max joseph nev schulman catfish the tv show mtv 325 'Catfish' helps cyberspace paramours discover the truth, welcome or notIf you saw 2010’s hit documentary “Catfish,” you know Yaniv “Nev” Schulman as the 24-year-old New York photographer who formed a long-distance, technology-driven relationship with a luscious but evasive Michigan woman, then discovered that his online dream girl was actually a troubled middle-aged mom. In the wake of the film — which concludes with Schulman making peace with his deceiver — Schulman heard from an astounding cross section of people worried that their own online lovers aren’t really who they seem.

The result is MTV’s “Catfish: The TV Show” — premiering Monday, Nov. 12 — in which Schulman investigates the suspect individuals and accompanies their hopeful paramours on the couples’ first face-to-face encounters, with varying results. In keeping with the redemptive spirit of the film, Schulman and fellow filmmaker Max Joseph then delve into the psyches of their subjects to tap into what makes us so willing to emotionally invest in folks we know only in cyberspace. “What ends up happening,” he tells Zap2it, “is we find these two people who, either on the same side or opposite sides of an issue, have been working at understanding themselves better or hiding from themselves or afraid to deal with something. And the issues that we’ve uncovered are an incredible cross sample of issues that young people are dealing with right now. Things like self-esteem, weight and obesity, people who are uncertain of or afraid of accepting their sexuality.”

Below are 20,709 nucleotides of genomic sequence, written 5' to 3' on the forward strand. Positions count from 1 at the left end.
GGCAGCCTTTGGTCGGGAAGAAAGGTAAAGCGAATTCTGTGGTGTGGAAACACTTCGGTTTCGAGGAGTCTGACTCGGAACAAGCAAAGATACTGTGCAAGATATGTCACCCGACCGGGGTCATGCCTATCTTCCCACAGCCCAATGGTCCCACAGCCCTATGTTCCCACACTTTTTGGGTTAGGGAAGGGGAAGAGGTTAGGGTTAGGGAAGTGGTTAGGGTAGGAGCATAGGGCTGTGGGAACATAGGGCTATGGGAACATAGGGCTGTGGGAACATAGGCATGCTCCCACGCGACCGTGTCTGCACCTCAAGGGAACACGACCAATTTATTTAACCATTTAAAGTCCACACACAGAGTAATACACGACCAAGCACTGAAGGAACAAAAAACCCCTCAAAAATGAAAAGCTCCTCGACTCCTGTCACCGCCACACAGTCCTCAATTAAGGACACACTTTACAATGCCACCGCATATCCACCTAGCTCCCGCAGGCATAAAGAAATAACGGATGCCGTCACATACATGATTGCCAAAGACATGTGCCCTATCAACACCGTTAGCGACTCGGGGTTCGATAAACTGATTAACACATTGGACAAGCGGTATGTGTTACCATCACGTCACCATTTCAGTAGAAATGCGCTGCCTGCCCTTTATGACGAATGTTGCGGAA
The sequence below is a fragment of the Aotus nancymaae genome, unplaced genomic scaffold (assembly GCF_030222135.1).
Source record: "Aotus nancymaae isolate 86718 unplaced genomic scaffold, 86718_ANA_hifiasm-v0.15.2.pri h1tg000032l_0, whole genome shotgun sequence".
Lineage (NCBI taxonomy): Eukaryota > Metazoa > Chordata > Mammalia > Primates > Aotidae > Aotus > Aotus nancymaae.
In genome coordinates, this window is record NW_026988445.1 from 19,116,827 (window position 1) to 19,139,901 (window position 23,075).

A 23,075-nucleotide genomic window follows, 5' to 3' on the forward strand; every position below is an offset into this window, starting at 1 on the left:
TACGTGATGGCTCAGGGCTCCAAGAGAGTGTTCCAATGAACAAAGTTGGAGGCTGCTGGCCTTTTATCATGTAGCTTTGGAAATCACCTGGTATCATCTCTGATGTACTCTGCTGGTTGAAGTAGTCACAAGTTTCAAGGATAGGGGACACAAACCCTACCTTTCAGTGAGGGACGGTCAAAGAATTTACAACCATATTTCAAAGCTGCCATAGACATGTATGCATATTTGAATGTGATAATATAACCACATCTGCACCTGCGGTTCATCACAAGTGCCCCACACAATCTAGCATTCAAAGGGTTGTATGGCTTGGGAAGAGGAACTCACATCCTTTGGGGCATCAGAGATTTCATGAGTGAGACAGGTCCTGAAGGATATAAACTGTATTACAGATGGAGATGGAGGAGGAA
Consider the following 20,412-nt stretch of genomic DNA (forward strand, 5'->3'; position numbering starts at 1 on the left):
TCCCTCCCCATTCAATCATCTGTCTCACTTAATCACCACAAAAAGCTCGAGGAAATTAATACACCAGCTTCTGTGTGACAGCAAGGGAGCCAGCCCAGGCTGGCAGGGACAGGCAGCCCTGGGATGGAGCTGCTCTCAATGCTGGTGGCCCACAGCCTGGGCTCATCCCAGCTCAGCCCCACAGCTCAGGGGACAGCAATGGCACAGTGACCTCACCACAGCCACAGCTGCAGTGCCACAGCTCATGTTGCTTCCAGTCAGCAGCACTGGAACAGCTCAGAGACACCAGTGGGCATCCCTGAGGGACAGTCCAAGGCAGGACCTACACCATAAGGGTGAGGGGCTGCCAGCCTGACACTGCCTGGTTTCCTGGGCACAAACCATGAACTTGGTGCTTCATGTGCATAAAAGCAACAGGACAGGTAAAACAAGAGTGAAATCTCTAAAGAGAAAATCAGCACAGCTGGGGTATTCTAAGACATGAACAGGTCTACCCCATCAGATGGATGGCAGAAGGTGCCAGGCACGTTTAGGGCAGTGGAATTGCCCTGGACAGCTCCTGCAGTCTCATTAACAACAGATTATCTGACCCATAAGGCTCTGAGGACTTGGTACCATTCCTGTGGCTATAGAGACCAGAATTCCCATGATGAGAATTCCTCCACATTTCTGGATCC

Schulman, who credits a supportive network of friends and family with getting him through the depression that followed his “Catfish” experience, is setting up an online discussion forum to help connect viewers who see themselves in the show’s participants.

“The success of the film had, in my opinion, more to do with the third act than anything else,” he says. “Once we sit these people down and get them out from behind their online avatars, the outpouring that they so desperately need — this release, this face-to-face human contact with someone who really wants to listen and can give them the confidence to be themselves — it really makes for amazing television. But more than just television, for me it makes a fulfilling life experience.”

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